Prototypes provide a Pathway for Connecting with Customers


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Prototyping is a way to introduce our products or services in a very disarming way. It is a way of saying, “I respect your opinion.” Creating that empathetic connection with others can have a profound impact on your company.

We all prefer to buy products from people that we perceive to be experts in their field. The role of the expert has changed. It is no longer the expert with superior product knowledge; it is the expert that shows knowledge in how the product is used. We have gone from a world of selling benefits and features to a world of listening and collaboration. That connection with a customer clarifies how the product is perceived, not how it may look to us.

Traditional sales approaches in the past center on improving customer experience through techniques that tries to manipulate the customer emotions. In the book Listening With Empathy , author John Selby says,

The new approach is participatory rather than manipulative – teaching you how to shift inwardly from negative to positive moods, and thus become genuinely friendly and helpful. Our Listening with Empathy method will enable you to move through the following four customer-encounter phases with high success:

Phase1 – Preparation: Before meeting with a customer or client, it’s vital to put aside any stress, worries, or judgments that may pollute the encounter – and shift your focus toward positive feelings and heart-centered emotions.

Phase 2 – The Moment of Encounter: Right when you meet someone, you need to present an honest, friendly, nonjudgmental greeting, and offer relaxed space. New techniques can help you maintain a bright inner center, emit a friendly presence, and converse with relaxed spontaneity, acceptance, and enjoyment.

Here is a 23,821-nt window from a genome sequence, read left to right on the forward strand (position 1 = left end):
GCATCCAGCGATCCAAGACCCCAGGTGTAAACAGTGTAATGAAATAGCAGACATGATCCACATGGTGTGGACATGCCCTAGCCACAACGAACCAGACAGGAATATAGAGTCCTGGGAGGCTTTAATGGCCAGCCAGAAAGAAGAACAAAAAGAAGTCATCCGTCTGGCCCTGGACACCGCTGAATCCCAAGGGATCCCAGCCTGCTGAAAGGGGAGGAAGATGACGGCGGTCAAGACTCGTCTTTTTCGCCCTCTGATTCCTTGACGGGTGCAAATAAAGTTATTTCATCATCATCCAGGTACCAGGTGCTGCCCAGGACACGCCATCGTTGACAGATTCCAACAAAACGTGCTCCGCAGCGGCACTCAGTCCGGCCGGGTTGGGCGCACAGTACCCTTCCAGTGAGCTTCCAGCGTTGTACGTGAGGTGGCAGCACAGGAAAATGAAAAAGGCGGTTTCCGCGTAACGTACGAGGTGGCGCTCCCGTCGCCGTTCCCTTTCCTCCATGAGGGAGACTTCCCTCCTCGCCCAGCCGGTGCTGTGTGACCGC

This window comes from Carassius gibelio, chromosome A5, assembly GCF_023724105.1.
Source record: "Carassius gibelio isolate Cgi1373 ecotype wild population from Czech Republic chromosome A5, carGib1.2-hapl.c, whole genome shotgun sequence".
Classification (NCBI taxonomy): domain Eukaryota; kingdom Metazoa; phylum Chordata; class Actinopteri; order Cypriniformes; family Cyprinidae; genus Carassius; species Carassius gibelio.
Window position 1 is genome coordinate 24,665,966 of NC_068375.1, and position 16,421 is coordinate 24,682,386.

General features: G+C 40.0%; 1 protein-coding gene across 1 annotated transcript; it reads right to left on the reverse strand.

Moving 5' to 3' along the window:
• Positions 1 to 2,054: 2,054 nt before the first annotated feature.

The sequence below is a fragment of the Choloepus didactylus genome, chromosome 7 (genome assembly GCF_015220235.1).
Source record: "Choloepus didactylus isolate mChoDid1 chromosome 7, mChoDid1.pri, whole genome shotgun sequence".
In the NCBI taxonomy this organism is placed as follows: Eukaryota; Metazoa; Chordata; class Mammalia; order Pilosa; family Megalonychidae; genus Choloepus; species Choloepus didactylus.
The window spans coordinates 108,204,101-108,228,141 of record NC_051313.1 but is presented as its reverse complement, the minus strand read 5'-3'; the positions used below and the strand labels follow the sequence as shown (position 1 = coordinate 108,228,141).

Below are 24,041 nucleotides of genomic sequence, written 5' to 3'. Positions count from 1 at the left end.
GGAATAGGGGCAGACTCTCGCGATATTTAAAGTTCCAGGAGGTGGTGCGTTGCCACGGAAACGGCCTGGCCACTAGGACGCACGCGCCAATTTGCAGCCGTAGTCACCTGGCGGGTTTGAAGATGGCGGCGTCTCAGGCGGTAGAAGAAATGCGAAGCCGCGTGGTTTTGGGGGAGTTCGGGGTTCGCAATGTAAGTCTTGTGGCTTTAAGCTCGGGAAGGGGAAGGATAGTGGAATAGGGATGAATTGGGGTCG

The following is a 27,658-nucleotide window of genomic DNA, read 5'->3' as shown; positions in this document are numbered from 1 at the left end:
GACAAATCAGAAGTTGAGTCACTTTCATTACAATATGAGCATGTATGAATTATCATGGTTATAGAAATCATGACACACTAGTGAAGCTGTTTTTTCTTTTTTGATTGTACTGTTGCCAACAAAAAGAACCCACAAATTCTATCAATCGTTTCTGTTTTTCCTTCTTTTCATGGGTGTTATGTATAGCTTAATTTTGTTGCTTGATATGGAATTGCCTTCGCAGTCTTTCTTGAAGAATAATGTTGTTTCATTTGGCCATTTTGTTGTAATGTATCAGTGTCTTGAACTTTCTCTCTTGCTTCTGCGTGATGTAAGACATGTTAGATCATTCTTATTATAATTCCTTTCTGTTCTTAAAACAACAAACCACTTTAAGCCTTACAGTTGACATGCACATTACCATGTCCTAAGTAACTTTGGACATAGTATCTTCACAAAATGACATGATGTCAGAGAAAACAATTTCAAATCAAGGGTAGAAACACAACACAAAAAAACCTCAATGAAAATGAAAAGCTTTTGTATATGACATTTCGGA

Phase 3 – Empathic Communication: When you begin talking business, you need to maintain clear intent to be of service and to enable your customers to truly satisfy their needs. By encouraging an enjoyable emotion atmosphere, you can make sure your customers feel good hands and well taken care of.

Phase 4 – Processing: This fourth phase involves pausing after a meeting to reflect on a recent sales or service encounter and to decide purposefully how to follow up on it. You’ll learn to re-experience positive aspects of the encounter and focus on your desire to meet with the customer again.

Prototyping can be a powerful tool but only if you are willing listen and make that connection with your customers. The ability to reach outside of companies and connect with our customers develop a shared outlook of our markets and will allow us to develop new opportunities faster than their competitors. It is a simple fact that the companies that know their customers best are the market leaders. They understand what is important. The companies that don’t, market to the general public and as a result get average results. Our new products, our prototypes are shared experiences. Prototypes should serve as models not just for improved design but for improved connection with our customers.

P.S. The easiest form of engagement is listening. Well, maybe not the easiest.

Republished with author's permission from original post.

Joseph Dager
Business901 is a firm specializing in bringing the continuous improvement process to the sales and marketing arena. He has authored the books the Lean Marketing House, Marketing with A3 and Marketing with PDCA. The Business901 Blog and Podcast includes many leading edge thinkers and has been featured numerous times for its contributions to the Bloomberg's Business Week Exchange.


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